The report and unlink settings are used for creating initial
Setting unlink will create a fresh set of profile data.
In that case report could be disabled while historical data
is collected and stored in the database.
The output parameter specifies the filename or process to receive
In this example, all reports are printed on the system console and a
copy is mailed to the system administrator account.
The next section of the configuration file specifies for each
of the tables outlined in section 2 the parameters
- as described in section 1.2 - to be checked.
These specifications are used to customise the profile tables for
storing only relevant profile data.
In the example we provide we monitor terminals (tty) used
outside the normal hours to detect physical or network security breaches,
and the number of characters transfered to detect attempts to
transfer data outside the system.
Commands (comm) and users (uid) have all their parameters
monitored as these should
quickly settle to an established pattern minimising false alarms.
A subsequent divergence of any of the parameters is likely to be interesting.
The database containing the users of a specific terminal is only
monitored for the number of commands run from that terminal in order
to catch intruders.
Finally, the database containing data for every command a user
executes (uidcomm) is monitored for the time that process is run, its
use of CPU time, memory, and disk I/O, the number
of times it was executed, and whether it was executed with
Divergence of these parameters can pinpoint
Trojan horses, viruses, encryption crackers,
operation of distributed denial of service attack tools,
and data browsers [8,9].
The last section of the configuration file contains the
grouping tuples used to specify logical sets of terminals and users.
In our example, the users of the CAD application form one group
(caduser) and the administrative accounts form another (admin).
All other system users are stored and checked as individuals.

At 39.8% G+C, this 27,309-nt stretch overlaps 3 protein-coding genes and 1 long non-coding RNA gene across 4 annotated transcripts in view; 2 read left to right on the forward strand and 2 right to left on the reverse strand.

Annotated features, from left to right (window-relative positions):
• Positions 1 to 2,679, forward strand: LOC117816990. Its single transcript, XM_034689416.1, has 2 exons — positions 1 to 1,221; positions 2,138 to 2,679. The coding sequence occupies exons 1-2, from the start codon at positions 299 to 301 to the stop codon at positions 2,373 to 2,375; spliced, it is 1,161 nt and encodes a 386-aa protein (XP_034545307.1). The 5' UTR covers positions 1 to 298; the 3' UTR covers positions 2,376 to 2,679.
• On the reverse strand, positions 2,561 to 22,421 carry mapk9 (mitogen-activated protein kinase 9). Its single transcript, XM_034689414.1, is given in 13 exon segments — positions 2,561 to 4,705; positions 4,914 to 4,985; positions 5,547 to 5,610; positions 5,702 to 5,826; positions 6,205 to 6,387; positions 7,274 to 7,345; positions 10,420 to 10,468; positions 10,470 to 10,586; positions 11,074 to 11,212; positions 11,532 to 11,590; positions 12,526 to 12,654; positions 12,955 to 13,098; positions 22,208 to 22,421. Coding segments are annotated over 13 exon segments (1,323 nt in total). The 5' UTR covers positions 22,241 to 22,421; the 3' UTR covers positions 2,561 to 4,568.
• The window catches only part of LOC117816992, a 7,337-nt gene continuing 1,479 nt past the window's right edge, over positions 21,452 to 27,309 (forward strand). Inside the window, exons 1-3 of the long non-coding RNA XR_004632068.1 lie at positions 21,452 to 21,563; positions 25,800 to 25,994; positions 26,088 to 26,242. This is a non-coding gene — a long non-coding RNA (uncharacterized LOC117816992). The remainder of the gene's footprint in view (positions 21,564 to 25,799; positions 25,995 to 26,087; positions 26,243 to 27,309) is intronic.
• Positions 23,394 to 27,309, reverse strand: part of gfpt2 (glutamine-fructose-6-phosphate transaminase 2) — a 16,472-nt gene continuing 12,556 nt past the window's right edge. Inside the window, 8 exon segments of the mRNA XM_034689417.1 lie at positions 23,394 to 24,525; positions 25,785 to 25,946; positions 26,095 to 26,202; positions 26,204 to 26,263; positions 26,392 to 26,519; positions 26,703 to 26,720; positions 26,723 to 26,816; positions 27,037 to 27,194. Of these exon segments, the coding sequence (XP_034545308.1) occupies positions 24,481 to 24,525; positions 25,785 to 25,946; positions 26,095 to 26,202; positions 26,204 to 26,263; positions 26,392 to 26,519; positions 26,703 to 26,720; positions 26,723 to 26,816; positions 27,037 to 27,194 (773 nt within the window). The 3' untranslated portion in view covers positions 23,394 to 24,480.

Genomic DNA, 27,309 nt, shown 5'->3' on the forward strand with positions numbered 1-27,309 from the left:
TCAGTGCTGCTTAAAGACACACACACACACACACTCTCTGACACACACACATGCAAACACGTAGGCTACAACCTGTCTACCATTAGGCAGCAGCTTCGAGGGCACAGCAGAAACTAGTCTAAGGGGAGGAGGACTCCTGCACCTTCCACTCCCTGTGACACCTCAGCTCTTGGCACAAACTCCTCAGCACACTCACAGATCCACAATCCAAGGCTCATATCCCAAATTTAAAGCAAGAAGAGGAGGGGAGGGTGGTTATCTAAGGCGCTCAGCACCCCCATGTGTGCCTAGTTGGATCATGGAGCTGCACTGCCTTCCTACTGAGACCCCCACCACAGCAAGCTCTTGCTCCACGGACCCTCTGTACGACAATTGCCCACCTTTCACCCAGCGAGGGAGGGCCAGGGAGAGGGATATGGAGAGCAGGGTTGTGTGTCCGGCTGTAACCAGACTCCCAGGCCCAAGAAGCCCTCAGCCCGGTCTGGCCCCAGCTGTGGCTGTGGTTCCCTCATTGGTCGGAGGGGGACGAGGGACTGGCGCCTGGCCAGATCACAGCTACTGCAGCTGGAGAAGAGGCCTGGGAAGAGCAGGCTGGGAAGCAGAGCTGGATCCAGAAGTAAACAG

After a process accounting entry is decoded, terminal and user names
that belong to a given group are replaced by the name of that group.
As a result, records in tables that have a user name as their key
(uid, uidtty, uidcomm) will reflect the behaviour of
the whole group instead of a specific user.
Similarly, this method allows terminals that are shared in one room to
be checked as a single group.
Pseudo-terminals (ptys) - often
used for network connections - are also grouped together as they are
assigned to incoming connections in a random way.
# Panoptis crontab file for host pooh
# The format of this file is:
# Hour Minute Day-of-month Month Day-of-week Command
* 5,25,45 * * * panoptis pooh-quick.cfg pooh.20min 20m
8-18 05 * * * panoptis pooh-hour.cfg pooh.workhour 1h
19-7 05 * * * panoptis pooh-hour.cfg pooh.late 1h
4 50 * * 1-5 panoptis pooh-day.cfg pooh.workday 24h
4 50 * * 6,0 panoptis pooh-day.cfg pooh.weekend 24h
2 20 * * 0 panoptis pooh-full.cfg pooh.weekly 7d \
Sample scheduling file.
Panoptis is typically installed as a program to be executed by the system's
command scheduler crontab.
Additionally, Panoptis can be run at system startup as a background task to
continuously monitor the accounting files.
A sample scheduling file for Panoptis that we used on our system is
reproduced in Figure 2.
In this example, a few quick checks are run every twenty minutes (on the
fifth, 25th, and 45th minute of the hour) against
the profiles stored in the pooh.20min database.
Every hour a more complete check is run.
Its profiles are split into two tables; one stores the working
hour (8am to 6pm) profiles (pooh.workhour) and one the
night-hour (7pm to 7am) profiles (pooh.late).
Daily checks are run every night at 4:50 a.m.
Again, the profile tables are split between workdays and weekends.
Finally, the complete set of accounting files is checked using a full
configuration every Sunday at 2:20 a.m.
Every time Panoptis is run, the sequence outlined in Figure 3
As one can see, Panoptis gradully ``learns''
the profiles of various commands, users, and terminals and can therefore
spot irregularities that may indicate an intrusion.
read and parse the the domain-specific language configuration
while there are records in the specified accounting file
read and decode an accounting record
synthesise the derived quantities
substitute the name of entities belonging to a group with the group name
for every database table specified
look for an database entry matching the key of the record retrieved
if a matching entry is found
compare it with the entry read
if the accounting record value exceeds the amount stored in the database
produce a new maximum value alert and update the database
else (if no matching entry is found)
produce a new value alert and update the database
An important aspect of the configuration file concerns the parameters
that are set to be checked, and the corresponding mappings.
Both specifications are heuristic in nature; a set of right parameters
will rapidly identify irregular patterns signifying an intrusion
without letting legitimate commands mask pottential security breaches.
User mappings can group together users with similar behaviour or tasks.
Examples of potential user groups include ``sales,'' ``developers,''
``administrators,'' and ``system programmers.''
Similar groups can also be defined for terminals, based on the premise
that different physical locations are used for different purposes:
the factory floor terminals run a different set of programs than those